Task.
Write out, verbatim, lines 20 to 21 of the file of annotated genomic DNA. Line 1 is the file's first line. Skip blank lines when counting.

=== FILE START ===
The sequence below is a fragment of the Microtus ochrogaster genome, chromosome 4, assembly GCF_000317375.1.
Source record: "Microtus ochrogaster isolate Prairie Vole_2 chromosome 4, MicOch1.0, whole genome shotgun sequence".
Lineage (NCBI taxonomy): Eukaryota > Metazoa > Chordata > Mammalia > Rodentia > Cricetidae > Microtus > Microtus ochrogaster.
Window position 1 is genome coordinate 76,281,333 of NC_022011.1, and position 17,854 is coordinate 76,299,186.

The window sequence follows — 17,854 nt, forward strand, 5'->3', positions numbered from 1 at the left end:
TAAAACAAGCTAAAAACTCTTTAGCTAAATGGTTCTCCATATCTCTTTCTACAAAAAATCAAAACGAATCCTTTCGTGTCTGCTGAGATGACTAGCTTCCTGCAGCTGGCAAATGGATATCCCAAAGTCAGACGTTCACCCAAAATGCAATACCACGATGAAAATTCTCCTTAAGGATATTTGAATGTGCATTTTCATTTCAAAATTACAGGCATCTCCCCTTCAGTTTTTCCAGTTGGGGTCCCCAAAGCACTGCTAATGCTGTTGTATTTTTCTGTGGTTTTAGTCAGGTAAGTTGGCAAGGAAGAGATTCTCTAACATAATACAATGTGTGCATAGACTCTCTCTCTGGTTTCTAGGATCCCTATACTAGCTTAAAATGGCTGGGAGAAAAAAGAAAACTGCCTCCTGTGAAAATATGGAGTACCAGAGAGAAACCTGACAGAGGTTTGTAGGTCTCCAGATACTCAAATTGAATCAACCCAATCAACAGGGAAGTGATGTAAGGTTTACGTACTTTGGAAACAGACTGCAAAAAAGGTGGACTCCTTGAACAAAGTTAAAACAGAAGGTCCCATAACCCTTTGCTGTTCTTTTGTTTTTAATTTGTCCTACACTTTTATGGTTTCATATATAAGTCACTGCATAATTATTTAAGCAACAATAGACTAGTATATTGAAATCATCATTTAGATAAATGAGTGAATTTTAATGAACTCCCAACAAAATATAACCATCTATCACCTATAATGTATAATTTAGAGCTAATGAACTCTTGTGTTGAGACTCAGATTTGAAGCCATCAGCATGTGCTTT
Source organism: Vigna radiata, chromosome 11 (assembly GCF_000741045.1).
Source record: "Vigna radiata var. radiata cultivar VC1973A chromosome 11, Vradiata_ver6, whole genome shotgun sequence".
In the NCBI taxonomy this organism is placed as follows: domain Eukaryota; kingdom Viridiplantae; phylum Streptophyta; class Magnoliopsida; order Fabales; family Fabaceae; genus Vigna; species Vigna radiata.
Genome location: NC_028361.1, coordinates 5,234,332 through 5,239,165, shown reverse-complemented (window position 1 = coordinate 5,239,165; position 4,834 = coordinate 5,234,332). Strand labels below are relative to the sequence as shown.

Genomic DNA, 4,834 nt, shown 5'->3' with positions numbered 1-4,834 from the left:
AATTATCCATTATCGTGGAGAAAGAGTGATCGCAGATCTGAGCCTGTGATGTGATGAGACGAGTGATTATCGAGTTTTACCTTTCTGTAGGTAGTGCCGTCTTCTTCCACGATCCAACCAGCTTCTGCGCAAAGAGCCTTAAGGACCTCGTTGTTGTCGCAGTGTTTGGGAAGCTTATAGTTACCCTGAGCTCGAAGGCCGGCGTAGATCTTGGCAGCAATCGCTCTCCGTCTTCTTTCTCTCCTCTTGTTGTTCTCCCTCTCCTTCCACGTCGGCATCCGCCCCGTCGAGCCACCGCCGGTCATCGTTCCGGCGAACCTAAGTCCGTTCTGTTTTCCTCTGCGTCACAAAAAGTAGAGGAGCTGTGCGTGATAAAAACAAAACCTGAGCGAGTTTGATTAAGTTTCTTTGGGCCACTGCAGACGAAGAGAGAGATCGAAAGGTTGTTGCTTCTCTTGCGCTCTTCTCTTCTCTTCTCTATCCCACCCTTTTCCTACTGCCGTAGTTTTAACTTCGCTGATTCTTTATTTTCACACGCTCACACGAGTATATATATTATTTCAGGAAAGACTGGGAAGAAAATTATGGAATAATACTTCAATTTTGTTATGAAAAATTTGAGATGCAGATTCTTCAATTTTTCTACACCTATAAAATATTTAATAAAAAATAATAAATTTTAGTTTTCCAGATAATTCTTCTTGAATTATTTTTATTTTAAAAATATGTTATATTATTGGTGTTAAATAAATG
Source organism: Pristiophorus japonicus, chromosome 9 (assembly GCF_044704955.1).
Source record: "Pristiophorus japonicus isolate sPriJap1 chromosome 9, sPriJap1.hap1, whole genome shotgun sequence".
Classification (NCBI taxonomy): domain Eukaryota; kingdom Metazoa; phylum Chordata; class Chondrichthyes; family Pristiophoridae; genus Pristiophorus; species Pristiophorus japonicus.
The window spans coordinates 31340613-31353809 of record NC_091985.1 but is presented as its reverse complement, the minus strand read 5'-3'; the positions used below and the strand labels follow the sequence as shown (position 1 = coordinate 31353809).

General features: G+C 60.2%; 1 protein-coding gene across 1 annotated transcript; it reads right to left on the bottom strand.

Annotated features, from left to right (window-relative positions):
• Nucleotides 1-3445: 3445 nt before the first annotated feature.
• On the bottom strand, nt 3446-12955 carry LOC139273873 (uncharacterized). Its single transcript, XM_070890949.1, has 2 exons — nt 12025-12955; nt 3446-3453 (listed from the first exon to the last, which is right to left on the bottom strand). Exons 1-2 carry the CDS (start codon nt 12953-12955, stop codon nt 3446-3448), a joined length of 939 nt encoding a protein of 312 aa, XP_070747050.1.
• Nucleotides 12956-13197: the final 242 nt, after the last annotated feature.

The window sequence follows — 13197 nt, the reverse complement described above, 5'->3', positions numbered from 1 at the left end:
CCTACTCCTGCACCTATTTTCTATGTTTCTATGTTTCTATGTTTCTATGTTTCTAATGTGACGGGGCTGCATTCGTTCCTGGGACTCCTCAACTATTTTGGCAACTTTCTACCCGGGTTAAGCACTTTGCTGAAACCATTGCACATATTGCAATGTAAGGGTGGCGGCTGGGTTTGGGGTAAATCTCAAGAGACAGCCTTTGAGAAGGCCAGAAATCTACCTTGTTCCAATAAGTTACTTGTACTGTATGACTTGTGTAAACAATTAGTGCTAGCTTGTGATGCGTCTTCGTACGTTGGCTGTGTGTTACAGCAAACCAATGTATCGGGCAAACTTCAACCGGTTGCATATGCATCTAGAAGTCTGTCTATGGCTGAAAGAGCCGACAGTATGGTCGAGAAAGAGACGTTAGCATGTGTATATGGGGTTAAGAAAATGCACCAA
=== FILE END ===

• On the bottom strand, nt 3446-12955 carry LOC139273873 (uncharacterized). Its single transcript, XM_070890949.1, has 2 exons — nt 12025-12955; nt 3446-3453 (listed from the first exon to the last, which is right to left on the bottom strand). Exons 1-2 carry the CDS (start codon nt 12953-12955, stop codon nt 3446-3448), a joined length of 939 nt encoding a protein of 312 aa, XP_070747050.1.
• Nucleotides 12956-13197: the final 242 nt, after the last annotated feature.